Liquid filled pressure monitoring catheters of the above-described type have been used to monitor various pressures within the mammalian body, including arterial pressure, central venous pressure, pulmonary artery pressures, pressures within the chambers of the heart, intracranial pressure, intrauterine pressure during labor & delivery etc...

In most physiological pressure monitoring applications using liquid filled catheters, it is necessary to maintain sterility of the liquid-filled catheter, the pressure transmitting liquid and all of the portions of the pressure transducer which come into contact with the pressure transmitting liquid so as to avoid the introduction of pathogenic organisms into the body. Also, in many long term clinical applications, it is necessary to provide a continuous or periodic flow of liquid (e.g., heparinized saline solution) through the catheter to prevent occlusion (e.g., the formation of blood clots) of the catheter lumen and to maintain patency of the catheter. In applications such as arterial pressure monitoring or central venous pressure monitoring, it is common practice to employ a constant flush apparatus such as that commercially available as Model No 42684-05, available from Abbott Laboratories, Chicago, Ill., in conjunction with the pressure monitoring catheter to maintain a slow continuous flow of heparinized saline solution or other liquid through the catheter. Such constant flush apparatus must maintain the flow of liquid at a sufficiently low level as to avoid interference with the pressure monitoring function of the catheter. The utilization of such constant flushing apparatus adds to the overall expense of the pressure monitoring catheter system.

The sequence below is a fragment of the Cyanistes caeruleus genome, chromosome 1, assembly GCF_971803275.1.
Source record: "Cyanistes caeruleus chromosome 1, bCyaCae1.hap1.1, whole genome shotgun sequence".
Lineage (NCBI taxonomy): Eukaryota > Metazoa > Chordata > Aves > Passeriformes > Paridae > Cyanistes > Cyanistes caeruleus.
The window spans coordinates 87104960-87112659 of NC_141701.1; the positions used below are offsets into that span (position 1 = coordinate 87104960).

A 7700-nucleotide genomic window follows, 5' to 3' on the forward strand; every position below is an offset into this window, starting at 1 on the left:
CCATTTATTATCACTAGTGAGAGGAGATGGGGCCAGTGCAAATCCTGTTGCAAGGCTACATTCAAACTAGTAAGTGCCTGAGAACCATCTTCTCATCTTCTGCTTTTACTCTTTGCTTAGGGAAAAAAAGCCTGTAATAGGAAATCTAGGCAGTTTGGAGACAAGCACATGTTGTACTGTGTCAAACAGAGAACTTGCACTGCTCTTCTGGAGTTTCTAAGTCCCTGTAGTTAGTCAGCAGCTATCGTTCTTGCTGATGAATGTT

Additionally, during set up of a liquid-filled pressure monitoring catheter of the prior art, it is typically necessary to prime the catheter with a sterile liquid and to carefully remove any air bubbles which form within the catheter or transducer, as the presence of such air bubbles may adversely affect the responsiveness of the transducer. Thereafter, while the catheter remains inserted, any inadvertent introduction of air bubbles during flushing or manipulation of the transducer/catheter may result in damping of dynamic response of the system. Such damping may result in inaccuracy of the monitored pressure, especially in applications wherein a continuous pressure wave form is to be monitored (e.g., arterial pressure monitoring).

Additionally, when using the liquid filled pressure monitoring catheters of the prior art, it is typically necessary to make certain that the pressure transducer is on a level plane with the pressure-receiving aperture(s) of the catheter to avoid inducement of hydrostatic error in the monitored pressure. After the transducer has been leveled with the catheter, any movement or adjustment of the positioning of the patient will result in a hydrostatic error in the pressure reading obtained, unless the pressure transducer is correspondingly relieved.

B. Prior Art Devices Which Measure Physiological Pressure Transmitted Through a Gaseous Medium

The following United States and foreign patents/patent publications have described pressure measuring catheters, and other pressure transmitting systems, wherein a gas is utilized as a pressure-transmitting medium in at least a portion of the systems: U.S. Pat. Nos. 2,840,069 (Squire, et al.), 4,227,420 (Lamadrid), 4,300,571 (Waldbilling), 4,314,480 (Becker), 4,648,406 (Miller), 4,841,984 (Armeniades et al.), 5,105,820 (Moriuchi, et al.), 5,279,308 (DiSabito, et al.); Foreign Patent publications: WO82/02657 (Ebert), WO86/03957 (Spiegelberg), WO90/11717 (Utah Medical Prod., Inc.).